Hygiene, Sanitation: No More Open Air Defecation In Ngalbidje

The construction in 2018 by the United Nations Children’s Fund, UNICEF, of two blocks of gender-sensitive latrines has saved the community from the risks of polluting the environment.

“Before the United Nations Children’s Fund, UNICEF, constructed two latrine blocks in our health centre to add to the two rooms earlier constructed by Garoua II Council, it was common for some patients and visitors to excrete in nearby bushes because the latrines were insufficient,” Hydjoufaou Angeline, Head of Ngalbidje Integrated Health Centre, Garoua, North Region, remembers. Meanwhile, staff toilets were already incorporated in the health centre building.

“Today, we have 7 separate latrine rooms - including the 5 gender-sensitive rooms constructed by UNICEF in two blocks. There are two rooms each for male and female patients and another for visitors. The aim is to ensure cleanliness, and above all, respect for gender,” Angeline explains. According to her, members of the Ngalbidje community also use the health centre’s latrines donated by UNICEF. “We often sensitise and direct new patients and visitors to the latrines. They have helped in preventing infections from water-borne diseases as patients no longer defecate in open air round the health centre,” says Hydjoufaou.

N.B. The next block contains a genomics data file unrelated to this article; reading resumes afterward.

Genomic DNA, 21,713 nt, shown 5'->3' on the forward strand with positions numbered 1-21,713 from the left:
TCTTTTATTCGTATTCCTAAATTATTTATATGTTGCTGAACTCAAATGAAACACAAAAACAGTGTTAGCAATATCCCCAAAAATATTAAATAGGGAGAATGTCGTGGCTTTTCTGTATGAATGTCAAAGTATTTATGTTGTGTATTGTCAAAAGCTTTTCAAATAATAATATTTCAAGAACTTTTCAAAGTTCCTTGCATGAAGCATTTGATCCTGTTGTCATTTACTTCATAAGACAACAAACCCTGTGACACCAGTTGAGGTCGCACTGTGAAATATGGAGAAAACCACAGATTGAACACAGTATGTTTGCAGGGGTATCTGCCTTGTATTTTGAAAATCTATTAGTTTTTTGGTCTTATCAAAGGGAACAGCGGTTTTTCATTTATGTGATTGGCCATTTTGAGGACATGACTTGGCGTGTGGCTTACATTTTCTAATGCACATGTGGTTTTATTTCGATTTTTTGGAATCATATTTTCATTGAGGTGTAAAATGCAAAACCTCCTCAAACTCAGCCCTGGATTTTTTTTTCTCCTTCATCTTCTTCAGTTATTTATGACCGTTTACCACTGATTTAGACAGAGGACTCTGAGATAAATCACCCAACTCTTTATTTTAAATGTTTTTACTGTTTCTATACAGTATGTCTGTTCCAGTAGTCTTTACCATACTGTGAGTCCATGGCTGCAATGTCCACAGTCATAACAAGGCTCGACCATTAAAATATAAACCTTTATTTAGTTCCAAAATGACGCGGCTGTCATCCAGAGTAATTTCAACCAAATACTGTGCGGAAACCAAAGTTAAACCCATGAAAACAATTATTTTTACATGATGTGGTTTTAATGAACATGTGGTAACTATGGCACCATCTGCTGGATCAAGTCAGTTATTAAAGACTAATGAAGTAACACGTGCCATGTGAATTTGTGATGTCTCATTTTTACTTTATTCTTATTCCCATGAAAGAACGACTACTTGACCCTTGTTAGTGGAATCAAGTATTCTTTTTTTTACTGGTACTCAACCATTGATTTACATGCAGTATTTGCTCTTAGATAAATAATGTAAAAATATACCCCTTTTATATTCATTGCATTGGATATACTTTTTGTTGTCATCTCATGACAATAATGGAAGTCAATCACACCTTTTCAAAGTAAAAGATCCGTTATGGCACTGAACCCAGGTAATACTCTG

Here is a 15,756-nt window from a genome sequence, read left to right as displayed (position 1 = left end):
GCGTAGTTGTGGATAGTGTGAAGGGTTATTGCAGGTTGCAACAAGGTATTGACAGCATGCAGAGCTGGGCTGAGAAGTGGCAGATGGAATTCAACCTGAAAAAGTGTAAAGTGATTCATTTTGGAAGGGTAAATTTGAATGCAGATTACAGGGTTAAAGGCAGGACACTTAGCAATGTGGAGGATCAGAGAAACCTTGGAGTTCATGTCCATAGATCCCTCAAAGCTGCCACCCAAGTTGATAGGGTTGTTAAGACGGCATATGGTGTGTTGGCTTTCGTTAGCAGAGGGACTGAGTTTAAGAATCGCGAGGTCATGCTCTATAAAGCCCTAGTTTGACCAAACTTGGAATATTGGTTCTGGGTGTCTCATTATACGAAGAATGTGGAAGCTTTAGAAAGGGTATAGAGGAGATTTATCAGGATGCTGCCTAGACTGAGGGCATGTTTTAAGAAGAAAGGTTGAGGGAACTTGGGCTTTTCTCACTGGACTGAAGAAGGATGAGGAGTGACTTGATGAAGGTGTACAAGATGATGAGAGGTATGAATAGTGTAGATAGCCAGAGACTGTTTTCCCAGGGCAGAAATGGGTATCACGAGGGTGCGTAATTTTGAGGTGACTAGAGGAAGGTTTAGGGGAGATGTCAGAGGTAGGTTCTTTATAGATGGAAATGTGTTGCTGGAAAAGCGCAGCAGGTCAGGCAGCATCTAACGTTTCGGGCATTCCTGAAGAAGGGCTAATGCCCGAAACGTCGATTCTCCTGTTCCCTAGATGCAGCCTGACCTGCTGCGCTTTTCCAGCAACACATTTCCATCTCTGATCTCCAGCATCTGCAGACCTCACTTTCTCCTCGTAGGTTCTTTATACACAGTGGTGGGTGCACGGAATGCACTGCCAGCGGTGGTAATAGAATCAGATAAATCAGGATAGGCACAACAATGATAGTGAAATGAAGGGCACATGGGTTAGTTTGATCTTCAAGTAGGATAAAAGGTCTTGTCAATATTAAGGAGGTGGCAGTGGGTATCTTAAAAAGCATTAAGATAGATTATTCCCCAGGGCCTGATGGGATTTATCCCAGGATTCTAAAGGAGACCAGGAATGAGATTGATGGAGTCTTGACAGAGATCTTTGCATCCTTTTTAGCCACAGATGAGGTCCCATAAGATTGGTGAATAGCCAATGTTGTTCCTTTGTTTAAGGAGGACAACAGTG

“UNICEF latrines are equipped with a tap. Those who use them have water to wash their hands for proper personal hygiene,” says Abdou Pabame, 62. The community health worker or volunteer was the Chair of Ngalbidje Integrated Health Centre Management Committee in 2018 when UNICEF constructed the latrines.

“Before the construction of the toilets by UNICEF, the two rooms we had before were not enough for the number of people who came to the health centre. Also, it was common then for neighbours to empty their septic tanks into the stream that flows on the boundary of health centre land,” Pabame recalls.

He says since Garoua II Council constructed a perimeter fence round the health centre, the practice has stopped. “UNICEF toilets have made a huge difference in hygiene and sanitation as both patients and caregivers use them. Disease infections and outbreaks have been reduced because we now have enough latrine rooms,” he discloses.

The donation of the latrines is a component of UNICEF’s Water, Sanitation and Hygiene, WASH activity that seeks to ensure public health by providing clean latrines and quality drinkable water. In order to curb water-borne diseases. 

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